The exhibition ‘Cleopatra: The Search for the Last Queen of Egypt’ premired this weekend at the Franklin Institute in Philadelphia. Blogs and major newspapers have been in awe about the exhibition, featuring the amazingphotographs from the underwater excavations by Franck Goddioand articles about Cleopatra’s glamour and quite disastrous – love life. There’s nothing but praise for the ‘beautiful queen’ and mass coverage on the two quests for her tomb, where she rests with lover Mark Antony. But a true must-read before visiting the exhibition is Rosemary Joyce’s critical blog entry on how we perceive the last Queen of Egypt. She protests quite rightly against how Cleopatra is hardly recognized as historical subject because she ruled Egypt, but rather because of the mythology of her doomed love affair, and the breathless treatment of a ruler as a sex kitten.
Rosemary Joyce is professor of anthropology at UC Berkeley and author of the book ‘Ancient Bodies, Ancient Lives: Sex, Gender and Archaeology’ that I’m currently reading. In the book she accessibly explains how archaeology in the past, and today, focuses too much on a male / female division of society, which leads to simplified models and incorrect generalisations. She demonstrates that sex, nor gender, were necessarily how men and woman in ancient cultures distinguished themselves, and makes a good case for less generalisation and more individuality. A reoccurring theme in the book handles noble Maya woman, and the theory that their importance was not limited to producing future rulers, but thatthey had political influence and powerful roles in their society.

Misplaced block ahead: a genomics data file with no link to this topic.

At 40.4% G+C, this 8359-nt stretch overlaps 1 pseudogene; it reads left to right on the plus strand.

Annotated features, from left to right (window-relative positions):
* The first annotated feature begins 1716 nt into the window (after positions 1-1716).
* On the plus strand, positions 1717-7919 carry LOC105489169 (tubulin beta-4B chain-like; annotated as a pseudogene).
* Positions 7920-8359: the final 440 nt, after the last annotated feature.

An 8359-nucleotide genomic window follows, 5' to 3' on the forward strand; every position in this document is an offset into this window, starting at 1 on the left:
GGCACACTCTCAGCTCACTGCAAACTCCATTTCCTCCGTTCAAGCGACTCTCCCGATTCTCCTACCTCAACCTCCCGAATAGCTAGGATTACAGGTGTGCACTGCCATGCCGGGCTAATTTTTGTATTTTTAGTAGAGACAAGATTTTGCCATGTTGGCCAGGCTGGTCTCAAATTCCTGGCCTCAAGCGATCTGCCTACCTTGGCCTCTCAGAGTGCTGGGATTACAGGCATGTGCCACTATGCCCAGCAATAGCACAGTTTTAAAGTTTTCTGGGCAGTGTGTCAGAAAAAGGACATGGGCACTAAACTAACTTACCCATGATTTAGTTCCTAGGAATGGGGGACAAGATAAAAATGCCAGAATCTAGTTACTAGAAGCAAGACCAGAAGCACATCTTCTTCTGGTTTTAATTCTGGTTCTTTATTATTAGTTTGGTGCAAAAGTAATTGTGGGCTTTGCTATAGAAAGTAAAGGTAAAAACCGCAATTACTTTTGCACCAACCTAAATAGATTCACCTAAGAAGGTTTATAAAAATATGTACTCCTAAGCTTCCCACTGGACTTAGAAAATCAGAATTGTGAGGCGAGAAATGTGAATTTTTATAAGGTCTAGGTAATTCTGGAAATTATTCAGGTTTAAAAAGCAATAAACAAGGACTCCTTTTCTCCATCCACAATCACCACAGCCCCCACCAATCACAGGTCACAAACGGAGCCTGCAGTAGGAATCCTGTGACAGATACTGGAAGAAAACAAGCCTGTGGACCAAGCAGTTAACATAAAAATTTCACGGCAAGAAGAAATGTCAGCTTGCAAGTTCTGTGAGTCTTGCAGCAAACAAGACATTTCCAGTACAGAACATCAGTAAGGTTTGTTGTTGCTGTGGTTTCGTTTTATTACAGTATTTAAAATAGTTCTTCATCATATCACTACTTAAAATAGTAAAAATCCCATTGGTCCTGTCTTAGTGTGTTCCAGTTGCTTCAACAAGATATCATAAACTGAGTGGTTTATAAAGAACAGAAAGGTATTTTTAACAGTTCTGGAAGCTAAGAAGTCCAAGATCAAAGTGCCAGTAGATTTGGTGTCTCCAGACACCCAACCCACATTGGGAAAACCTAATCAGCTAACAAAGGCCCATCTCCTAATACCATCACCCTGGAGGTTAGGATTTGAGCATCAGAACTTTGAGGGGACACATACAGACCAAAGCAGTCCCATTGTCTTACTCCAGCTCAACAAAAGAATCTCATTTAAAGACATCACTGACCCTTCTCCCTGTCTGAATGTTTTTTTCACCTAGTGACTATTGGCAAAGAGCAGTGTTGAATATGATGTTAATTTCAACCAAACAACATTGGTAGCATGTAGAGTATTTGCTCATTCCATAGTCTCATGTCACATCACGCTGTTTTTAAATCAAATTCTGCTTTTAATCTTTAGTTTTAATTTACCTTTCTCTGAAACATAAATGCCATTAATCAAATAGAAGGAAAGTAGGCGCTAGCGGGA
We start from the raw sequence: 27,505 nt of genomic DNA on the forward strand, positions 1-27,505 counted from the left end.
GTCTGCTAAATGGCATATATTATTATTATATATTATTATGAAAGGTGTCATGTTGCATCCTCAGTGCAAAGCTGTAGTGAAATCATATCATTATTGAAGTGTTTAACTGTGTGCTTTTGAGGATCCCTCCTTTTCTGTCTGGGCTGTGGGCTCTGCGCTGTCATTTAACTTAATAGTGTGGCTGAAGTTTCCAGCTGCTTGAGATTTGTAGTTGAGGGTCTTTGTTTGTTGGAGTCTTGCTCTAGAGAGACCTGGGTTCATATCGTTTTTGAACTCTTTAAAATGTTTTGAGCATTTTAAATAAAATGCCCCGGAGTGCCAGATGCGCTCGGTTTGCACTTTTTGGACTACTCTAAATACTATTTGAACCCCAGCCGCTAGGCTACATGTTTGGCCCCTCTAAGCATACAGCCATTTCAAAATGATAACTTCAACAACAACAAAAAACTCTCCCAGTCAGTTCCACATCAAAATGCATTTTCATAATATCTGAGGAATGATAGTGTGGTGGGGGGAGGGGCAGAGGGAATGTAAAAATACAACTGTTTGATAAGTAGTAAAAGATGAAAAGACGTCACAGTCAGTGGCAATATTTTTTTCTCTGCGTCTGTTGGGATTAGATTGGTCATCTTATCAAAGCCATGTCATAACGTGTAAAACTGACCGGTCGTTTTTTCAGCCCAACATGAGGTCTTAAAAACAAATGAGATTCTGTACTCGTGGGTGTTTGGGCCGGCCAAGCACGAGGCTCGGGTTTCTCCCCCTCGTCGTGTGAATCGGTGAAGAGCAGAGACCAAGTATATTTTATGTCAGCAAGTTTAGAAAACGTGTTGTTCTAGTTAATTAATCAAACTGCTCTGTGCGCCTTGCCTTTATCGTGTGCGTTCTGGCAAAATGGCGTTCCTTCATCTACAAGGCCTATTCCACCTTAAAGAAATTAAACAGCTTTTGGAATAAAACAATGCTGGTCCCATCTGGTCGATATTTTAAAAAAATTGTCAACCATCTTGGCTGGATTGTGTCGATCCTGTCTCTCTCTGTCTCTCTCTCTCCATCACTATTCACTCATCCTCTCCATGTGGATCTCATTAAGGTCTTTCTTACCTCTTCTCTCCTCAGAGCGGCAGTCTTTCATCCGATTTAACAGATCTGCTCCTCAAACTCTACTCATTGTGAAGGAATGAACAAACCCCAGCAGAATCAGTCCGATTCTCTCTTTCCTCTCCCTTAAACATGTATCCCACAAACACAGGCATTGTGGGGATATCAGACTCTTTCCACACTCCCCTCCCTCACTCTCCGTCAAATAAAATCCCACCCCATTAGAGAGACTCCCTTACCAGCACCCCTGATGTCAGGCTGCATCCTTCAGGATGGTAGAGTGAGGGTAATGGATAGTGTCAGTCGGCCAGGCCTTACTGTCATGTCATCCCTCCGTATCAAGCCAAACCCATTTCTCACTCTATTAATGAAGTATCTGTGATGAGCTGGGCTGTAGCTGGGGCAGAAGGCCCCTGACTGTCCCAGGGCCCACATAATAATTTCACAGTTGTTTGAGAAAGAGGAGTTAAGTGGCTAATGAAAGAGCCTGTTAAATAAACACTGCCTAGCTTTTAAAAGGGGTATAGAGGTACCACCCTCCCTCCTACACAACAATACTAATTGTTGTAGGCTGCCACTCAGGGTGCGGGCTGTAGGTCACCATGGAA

Though Joyce hardly mentions Egypt in her book, the parallels are definitely there: we talk about Pharaohs and the rulers as male, and the princesses and wives as hardly worth mentioning, unless to figure out who was King Tut’s mummy… err.. mommy.
As Rosemary Joyce puts it on her ‘Ancient Bodies’ blog:
Discussions of ancient queens almost always display a concern with how they came to power that assumes women ruling were abnormal. This in turn leads to an emphasis on their relations with powerful men the fathers they succeed, the sons for whom they serve as regents, or as in Cleopatras case the men with whom they were sexually involved.
There are a few ‘exceptions’ to the fact that women in Ancient Egypt are forgettable: Nefertiti, known for her beauty, Hatshepsut, known for dressing up like a man and Cleopatra, known for seducing two Roman rulers. Still, all three of them have achieved more than that, and in their times were probably not just regarded as ‘mother of’, ‘wife of’ or ‘lover of’. Joyce on Cleopatra during her reign:
She was regarded asa ruler: the political leader whose strategies make her an excellent example of how independent kingdoms tried to contain the expansion of the Roman empire. Because she cannot be reduced to a type a generic woman she serves as a possible way into the thorny thicket of treating women (and men) in the past as actors with their own motivations, not reducible to generic categories.
Personally, I wonder why were are still ‘romancing Cleopatra’. Surely as an aspiring sole ruler she must have realised how advantageous an affair with the most powerful Roman alive would be? And with him gone, she needed protection once more. Pure political choices, rather than genuine love and romance? Although Antony may not have been the best bet, should Queen Cleopatra not be given more credit for being a cunning political strategist, and less pity for her doomed love affairs?
Looking forward to read your opinions on this! 😉